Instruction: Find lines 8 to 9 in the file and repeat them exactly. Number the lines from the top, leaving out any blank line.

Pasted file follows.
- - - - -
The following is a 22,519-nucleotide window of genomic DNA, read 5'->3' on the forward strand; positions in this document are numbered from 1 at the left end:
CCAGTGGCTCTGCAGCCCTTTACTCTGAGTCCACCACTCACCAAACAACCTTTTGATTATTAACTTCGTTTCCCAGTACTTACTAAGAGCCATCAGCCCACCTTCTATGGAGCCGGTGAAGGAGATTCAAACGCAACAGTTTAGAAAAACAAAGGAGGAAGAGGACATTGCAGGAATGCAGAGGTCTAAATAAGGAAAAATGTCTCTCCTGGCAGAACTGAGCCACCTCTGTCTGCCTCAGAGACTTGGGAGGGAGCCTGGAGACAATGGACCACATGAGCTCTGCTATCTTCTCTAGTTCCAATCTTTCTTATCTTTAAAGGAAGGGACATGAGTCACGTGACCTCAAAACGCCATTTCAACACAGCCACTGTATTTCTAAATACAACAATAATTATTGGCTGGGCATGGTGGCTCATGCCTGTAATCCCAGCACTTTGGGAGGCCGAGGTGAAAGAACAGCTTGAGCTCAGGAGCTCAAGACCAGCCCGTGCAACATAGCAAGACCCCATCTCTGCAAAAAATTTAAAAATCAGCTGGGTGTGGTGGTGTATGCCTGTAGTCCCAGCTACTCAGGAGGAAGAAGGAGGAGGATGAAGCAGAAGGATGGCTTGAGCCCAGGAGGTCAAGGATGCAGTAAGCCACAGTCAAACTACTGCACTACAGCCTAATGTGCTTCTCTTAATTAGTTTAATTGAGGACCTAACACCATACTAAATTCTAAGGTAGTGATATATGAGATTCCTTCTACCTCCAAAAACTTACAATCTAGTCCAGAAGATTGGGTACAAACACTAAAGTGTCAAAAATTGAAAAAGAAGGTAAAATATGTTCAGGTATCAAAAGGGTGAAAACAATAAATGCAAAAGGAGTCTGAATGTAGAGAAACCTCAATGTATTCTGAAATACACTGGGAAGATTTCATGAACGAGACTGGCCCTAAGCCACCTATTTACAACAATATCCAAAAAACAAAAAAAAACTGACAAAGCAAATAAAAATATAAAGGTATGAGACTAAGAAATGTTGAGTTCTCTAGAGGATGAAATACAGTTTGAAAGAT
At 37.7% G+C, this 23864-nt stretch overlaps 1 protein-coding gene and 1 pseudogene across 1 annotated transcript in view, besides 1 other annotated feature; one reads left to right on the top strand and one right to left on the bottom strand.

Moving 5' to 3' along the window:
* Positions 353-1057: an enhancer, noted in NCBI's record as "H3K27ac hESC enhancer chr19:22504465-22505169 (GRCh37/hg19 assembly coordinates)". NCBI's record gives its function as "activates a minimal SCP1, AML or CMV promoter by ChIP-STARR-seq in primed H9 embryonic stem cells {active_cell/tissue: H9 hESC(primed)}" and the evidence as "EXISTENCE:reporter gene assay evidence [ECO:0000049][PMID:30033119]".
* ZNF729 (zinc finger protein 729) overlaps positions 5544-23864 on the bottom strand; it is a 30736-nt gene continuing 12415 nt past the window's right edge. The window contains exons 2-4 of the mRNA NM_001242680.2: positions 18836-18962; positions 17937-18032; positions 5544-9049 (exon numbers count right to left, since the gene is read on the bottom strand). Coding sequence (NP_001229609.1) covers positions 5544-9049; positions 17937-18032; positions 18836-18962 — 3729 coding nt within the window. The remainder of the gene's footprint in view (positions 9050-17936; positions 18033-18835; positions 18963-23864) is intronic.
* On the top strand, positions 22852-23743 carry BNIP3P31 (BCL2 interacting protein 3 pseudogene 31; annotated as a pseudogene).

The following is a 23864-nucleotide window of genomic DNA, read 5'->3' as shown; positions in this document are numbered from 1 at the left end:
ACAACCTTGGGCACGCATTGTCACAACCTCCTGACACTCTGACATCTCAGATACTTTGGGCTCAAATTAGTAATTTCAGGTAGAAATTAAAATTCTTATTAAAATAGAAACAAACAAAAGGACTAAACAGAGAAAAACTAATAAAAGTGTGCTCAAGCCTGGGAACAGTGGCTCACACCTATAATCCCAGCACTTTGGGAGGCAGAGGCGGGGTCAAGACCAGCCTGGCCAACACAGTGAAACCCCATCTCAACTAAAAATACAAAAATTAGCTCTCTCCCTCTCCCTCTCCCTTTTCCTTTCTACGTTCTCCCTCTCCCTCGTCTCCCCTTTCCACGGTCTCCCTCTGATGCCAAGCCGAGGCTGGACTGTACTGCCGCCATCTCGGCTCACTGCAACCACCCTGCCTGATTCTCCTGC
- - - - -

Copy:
The following is a 23864-nucleotide window of genomic DNA, read 5'->3' as shown; positions in this document are numbered from 1 at the left end:
ACAACCTTGGGCACGCATTGTCACAACCTCCTGACACTCTGACATCTCAGATACTTTGGGCTCAAATTAGTAATTTCAGGTAGAAATTAAAATTCTTATTAAAATAGAAACAAACAAAAGGACTAAACAGAGAAAAACTAATAAAAGTGTGCTCAAGCCTGGGAACAGTGGCTCACACCTATAATCCCAGCACTTTGGGAGGCAGAGGCGGGGTCAAGACCAGCCTGGCCAACACAGTGAAACCCCATCTCAACTAAAAATACAAAAATTAGCTCTCTCCCTCTCCCTCTCCCTTTTCCTTTCTACGTTCTCCCTCTCCCTCGTCTCCCCTTTCCACGGTCTCCCTCTGATGCCAAGCCGAGGCTGGACTGTACTGCCGCCATCTCGGCTCACTGCAACCACCCTGCCTGATTCTCCTGC